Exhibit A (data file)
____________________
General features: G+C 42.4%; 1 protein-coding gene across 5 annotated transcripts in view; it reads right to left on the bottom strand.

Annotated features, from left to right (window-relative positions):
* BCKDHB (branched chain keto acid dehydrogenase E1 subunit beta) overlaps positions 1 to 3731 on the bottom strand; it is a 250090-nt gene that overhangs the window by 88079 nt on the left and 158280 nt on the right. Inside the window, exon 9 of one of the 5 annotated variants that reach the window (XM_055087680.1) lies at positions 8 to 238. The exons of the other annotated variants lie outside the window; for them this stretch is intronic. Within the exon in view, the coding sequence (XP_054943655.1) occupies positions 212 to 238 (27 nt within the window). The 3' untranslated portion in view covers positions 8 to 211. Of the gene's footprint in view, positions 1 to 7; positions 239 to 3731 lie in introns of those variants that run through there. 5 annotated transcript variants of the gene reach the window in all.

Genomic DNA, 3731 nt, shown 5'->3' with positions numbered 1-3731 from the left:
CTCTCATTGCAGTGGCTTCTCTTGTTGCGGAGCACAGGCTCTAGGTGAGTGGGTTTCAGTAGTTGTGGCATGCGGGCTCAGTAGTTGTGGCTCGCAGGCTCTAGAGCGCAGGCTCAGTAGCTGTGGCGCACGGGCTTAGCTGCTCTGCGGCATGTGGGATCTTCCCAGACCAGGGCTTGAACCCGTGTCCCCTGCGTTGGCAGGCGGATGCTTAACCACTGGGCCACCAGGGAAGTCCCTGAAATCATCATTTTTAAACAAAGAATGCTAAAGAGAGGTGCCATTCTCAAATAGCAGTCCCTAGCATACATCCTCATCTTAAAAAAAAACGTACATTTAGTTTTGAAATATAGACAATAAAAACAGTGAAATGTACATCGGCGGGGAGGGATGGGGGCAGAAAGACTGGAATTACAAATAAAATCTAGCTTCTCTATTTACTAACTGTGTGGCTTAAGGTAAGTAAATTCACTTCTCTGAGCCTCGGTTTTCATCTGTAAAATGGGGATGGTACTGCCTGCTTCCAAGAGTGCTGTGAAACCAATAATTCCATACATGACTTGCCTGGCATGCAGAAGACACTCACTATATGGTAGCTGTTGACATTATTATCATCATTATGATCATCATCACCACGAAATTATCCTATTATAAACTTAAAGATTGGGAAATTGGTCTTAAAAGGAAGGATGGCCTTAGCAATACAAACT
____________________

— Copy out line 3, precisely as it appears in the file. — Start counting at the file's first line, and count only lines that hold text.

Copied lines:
* BCKDHB (branched chain keto acid dehydrogenase E1 subunit beta) overlaps positions 1 to 3731 on the bottom strand; it is a 250090-nt gene that overhangs the window by 88079 nt on the left and 158280 nt on the right. Inside the window, exon 9 of one of the 5 annotated variants that reach the window (XM_055087680.1) lies at positions 8 to 238. The exons of the other annotated variants lie outside the window; for them this stretch is intronic. Within the exon in view, the coding sequence (XP_054943655.1) occupies positions 212 to 238 (27 nt within the window). The 3' untranslated portion in view covers positions 8 to 211. Of the gene's footprint in view, positions 1 to 7; positions 239 to 3731 lie in introns of those variants that run through there. 5 annotated transcript variants of the gene reach the window in all.